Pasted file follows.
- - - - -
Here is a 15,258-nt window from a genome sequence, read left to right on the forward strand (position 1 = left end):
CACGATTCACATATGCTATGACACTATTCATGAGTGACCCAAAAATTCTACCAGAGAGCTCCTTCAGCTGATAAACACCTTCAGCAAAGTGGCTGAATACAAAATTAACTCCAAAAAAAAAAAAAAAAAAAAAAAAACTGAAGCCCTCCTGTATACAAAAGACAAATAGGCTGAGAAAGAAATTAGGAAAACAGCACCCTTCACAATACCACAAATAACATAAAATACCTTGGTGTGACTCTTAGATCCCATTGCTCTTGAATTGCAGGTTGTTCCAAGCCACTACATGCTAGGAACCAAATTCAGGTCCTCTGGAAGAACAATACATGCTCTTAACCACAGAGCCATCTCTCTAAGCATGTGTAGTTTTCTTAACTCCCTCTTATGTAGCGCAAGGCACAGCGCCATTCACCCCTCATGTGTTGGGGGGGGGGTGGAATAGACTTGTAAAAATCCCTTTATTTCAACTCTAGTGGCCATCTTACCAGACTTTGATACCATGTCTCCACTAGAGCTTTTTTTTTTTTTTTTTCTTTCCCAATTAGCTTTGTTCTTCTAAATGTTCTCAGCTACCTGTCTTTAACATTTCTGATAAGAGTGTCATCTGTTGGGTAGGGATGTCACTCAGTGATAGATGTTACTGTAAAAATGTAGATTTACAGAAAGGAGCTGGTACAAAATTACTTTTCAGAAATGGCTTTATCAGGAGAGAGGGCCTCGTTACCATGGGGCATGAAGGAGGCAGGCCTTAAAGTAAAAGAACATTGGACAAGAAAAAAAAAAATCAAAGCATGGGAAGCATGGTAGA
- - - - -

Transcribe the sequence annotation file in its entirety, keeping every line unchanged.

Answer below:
Here is a 15,258-nt window from a genome sequence, read left to right on the forward strand (position 1 = left end):
CACGATTCACATATGCTATGACACTATTCATGAGTGACCCAAAAATTCTACCAGAGAGCTCCTTCAGCTGATAAACACCTTCAGCAAAGTGGCTGAATACAAAATTAACTCCAAAAAAAAAAAAAAAAAAAAAAAAACTGAAGCCCTCCTGTATACAAAAGACAAATAGGCTGAGAAAGAAATTAGGAAAACAGCACCCTTCACAATACCACAAATAACATAAAATACCTTGGTGTGACTCTTAGATCCCATTGCTCTTGAATTGCAGGTTGTTCCAAGCCACTACATGCTAGGAACCAAATTCAGGTCCTCTGGAAGAACAATACATGCTCTTAACCACAGAGCCATCTCTCTAAGCATGTGTAGTTTTCTTAACTCCCTCTTATGTAGCGCAAGGCACAGCGCCATTCACCCCTCATGTGTTGGGGGGGGGGTGGAATAGACTTGTAAAAATCCCTTTATTTCAACTCTAGTGGCCATCTTACCAGACTTTGATACCATGTCTCCACTAGAGCTTTTTTTTTTTTTTTTTCTTTCCCAATTAGCTTTGTTCTTCTAAATGTTCTCAGCTACCTGTCTTTAACATTTCTGATAAGAGTGTCATCTGTTGGGTAGGGATGTCACTCAGTGATAGATGTTACTGTAAAAATGTAGATTTACAGAAAGGAGCTGGTACAAAATTACTTTTCAGAAATGGCTTTATCAGGAGAGAGGGCCTCGTTACCATGGGGCATGAAGGAGGCAGGCCTTAAAGTAAAAGAACATTGGACAAGAAAAAAAAAAATCAAAGCATGGGAAGCATGGTAGA